by Stephen Tall on July 3, 2010
A total of 10 voting intention polls during June – some of which, but not all, earned a mention on Lib Dem Voice so let’s bring the story up-to-date …
Here are June’s polls in chronological order of publication:
* Con 36, Lab 30, Lib Dem 25 (1-9 June, Harris)
* Con 40, Lab 32, Lib Dem 18 (10-11 June, YouGov)
* Con 36, Lab 30, Lib Dem 23 (16-17 June, ComRes)
* Con 39, Lab 31, Lib Dem 19 (18-20 June, Mori)
* Con 39, Lab 31, Lib Dem 21 (18-20 June, ICM)
* Con 39, Lab 34, Lib Dem 19 (17-18 June, YouGov)
* Con 41, Lab 33, Lib Dem 18 (20-21 June, YouGov)
* Con 42, Lab 34, Lib Dem 17 (22-23 June, YouGov)
* Con 41, Lab 35, Lib Dem 16 (23-24 June, ICM)
* Con 43, Lab 36, Lib Dem 16 (24-25 June, YouGov)
* Con 40, Lab 31, Lib Dem 18 (29 June, ComRes)
All of which produces an average rating for the parties in June as follows (compared with May’s general election result):
Tories 40% (+3%), Labour 33% (+3%), Lib Dems 19% (-4%)
Of course polls at this stage of the Parliament are meaningless. The Coalition Government is barely six weeks old, and Labour is without a permanent leader. But, regardless, the polls will be closely scrutinised by politicians, the media and supporters alike to try and discern how voters are reacting to the ‘new politics’. So let’s take a look at the figures from each of the main parties’ perspectives …
Tories … Will be very pleased at how their ratings are not only holding up, but are in fact increasing since George Osborne’s austerity budget – moving from the high-30%s to the low-40%s. At least for the moment voters blame Labour for the dire state of the country’s finances, rather than the governing parties; and the measures being taken to get the deficit under control are being seen in that light. There will be more than a flicker of a smile on Tory faces with the current polls.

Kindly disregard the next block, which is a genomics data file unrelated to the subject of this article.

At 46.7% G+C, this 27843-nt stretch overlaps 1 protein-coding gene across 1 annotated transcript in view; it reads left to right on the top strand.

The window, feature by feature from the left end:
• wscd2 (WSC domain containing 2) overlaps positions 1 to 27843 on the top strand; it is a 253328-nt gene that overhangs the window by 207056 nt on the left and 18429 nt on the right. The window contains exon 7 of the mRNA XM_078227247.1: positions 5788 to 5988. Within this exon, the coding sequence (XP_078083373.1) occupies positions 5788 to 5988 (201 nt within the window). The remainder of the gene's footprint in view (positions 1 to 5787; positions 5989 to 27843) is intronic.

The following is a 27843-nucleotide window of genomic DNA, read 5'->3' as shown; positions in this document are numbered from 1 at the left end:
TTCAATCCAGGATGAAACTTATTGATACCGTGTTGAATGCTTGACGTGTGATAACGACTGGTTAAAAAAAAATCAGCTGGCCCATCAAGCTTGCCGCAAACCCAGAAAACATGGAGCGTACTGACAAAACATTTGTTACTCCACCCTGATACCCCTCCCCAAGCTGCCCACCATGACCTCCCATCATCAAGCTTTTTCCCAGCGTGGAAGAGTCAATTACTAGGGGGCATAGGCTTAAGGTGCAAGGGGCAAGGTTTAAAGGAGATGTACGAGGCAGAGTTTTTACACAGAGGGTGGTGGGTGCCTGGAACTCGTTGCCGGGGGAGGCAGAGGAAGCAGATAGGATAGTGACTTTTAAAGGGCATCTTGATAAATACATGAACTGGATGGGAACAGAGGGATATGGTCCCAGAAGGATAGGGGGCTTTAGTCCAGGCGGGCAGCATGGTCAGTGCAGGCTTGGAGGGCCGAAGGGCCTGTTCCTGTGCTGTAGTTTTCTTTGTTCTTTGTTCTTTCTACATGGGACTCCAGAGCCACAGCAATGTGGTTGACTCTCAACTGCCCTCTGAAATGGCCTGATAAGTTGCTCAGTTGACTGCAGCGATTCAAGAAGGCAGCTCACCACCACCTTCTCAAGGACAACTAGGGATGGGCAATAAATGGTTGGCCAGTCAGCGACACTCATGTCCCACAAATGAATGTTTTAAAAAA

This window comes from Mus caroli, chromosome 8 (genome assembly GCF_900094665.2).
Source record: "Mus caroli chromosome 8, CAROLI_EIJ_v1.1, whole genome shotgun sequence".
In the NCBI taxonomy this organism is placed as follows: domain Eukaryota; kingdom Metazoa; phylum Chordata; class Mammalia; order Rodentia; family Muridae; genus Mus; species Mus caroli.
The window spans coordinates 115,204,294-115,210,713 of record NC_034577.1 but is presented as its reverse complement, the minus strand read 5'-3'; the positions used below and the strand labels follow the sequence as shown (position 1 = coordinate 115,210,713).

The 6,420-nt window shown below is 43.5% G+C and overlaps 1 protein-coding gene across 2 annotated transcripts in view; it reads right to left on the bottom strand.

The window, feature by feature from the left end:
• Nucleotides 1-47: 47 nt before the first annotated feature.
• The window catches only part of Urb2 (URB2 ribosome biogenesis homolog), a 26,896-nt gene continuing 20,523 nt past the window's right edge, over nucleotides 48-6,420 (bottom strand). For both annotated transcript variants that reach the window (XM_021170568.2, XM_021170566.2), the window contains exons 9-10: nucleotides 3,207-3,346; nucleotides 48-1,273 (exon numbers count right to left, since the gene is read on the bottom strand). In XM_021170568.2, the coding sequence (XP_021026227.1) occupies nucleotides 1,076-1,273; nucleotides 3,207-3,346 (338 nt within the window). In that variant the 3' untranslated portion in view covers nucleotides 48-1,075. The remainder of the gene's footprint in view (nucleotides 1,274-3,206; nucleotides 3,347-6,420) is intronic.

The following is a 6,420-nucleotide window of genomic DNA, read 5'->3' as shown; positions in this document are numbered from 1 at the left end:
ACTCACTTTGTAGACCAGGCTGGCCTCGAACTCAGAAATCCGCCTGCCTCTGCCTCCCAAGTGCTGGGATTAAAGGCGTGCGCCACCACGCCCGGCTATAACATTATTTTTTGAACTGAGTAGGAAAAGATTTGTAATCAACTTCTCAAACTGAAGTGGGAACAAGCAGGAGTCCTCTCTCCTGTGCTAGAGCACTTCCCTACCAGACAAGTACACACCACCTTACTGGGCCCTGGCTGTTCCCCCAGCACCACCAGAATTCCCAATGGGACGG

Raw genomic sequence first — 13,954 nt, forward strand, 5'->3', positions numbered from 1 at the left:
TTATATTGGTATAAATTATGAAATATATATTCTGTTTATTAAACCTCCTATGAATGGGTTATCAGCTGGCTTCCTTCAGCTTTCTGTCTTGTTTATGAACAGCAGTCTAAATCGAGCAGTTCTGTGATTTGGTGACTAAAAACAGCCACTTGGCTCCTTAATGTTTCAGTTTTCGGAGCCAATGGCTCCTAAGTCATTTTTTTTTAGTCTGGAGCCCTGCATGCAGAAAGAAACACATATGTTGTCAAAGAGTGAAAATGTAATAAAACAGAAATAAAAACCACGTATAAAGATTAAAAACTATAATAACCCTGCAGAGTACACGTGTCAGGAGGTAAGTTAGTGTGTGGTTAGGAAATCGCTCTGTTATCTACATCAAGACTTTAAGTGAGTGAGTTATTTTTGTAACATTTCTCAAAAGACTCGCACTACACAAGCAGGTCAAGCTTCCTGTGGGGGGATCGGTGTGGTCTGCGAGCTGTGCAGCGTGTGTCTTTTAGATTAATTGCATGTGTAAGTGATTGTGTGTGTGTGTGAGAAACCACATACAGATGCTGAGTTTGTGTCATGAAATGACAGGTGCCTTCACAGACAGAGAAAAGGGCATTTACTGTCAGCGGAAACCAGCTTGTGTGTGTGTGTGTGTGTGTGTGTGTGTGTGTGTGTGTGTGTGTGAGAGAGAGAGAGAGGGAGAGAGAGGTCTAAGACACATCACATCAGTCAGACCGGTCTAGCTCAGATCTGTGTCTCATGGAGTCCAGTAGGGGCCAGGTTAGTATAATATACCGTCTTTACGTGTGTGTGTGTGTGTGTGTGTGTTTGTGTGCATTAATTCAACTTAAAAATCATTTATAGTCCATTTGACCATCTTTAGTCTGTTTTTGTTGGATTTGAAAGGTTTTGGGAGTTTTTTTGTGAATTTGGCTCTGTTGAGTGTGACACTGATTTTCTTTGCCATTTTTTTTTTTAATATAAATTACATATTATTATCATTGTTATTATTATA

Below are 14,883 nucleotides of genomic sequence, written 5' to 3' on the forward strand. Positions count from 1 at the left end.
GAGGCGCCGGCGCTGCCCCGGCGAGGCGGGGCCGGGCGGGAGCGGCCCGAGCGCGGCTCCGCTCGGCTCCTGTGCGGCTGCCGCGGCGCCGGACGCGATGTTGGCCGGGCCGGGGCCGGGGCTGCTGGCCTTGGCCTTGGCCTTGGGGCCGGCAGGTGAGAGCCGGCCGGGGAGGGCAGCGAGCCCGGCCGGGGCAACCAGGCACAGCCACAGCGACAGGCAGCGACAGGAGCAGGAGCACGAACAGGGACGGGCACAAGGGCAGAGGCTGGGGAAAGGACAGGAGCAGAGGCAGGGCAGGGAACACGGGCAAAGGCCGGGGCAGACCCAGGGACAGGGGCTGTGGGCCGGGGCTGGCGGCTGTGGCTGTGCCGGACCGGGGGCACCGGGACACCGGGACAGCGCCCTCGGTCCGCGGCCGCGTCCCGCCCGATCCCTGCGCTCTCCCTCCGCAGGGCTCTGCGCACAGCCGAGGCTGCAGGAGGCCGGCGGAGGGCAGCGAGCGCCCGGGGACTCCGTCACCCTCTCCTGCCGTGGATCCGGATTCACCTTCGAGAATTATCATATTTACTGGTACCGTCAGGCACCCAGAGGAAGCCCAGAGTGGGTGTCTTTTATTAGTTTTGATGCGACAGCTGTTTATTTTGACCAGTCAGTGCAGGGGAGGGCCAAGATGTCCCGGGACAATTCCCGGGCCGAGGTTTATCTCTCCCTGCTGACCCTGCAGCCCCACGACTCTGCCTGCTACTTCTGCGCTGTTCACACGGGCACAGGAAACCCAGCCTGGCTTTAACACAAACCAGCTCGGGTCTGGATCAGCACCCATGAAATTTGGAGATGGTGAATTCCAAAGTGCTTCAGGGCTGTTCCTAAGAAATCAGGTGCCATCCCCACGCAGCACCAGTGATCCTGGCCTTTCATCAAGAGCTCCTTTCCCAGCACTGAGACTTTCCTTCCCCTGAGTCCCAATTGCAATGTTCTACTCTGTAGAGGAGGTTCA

Labour … For Kabour, too, there is comfort from these figures. Often after defeats opposition parties ratings dip, but in fact Labour is polling above its general election result – though at an average 33% this is still an historically low figure for the party. The immediate reaction to the budget appears to have hardened Labour’s support, even as the Tories also ticked up – suggesting the Lib Dems are suffering somethng of a two-party squeeze at the moment.
Lib Dems … Though there will be little surprise among the party faithful that support has dipped in the wake of such a stringent budget, the potential warning it flags up will cause some jitters: that the Tories will gain the principal benefit of Coalition Government measures of which the public approves, while the Lib Dems will merely antagonise our potential supporters every time the Government in some way disappoints. The immediate drop to 16-18% suggests a reaction against the budget among those who might vote Lib Dem (though it may also reflect a hardening of Tory/Labour supporters’ intentions). Whether this is a short-lived budget response, or part of a pattern we’ll see lasting into the summer only the next few weeks’ polls will show.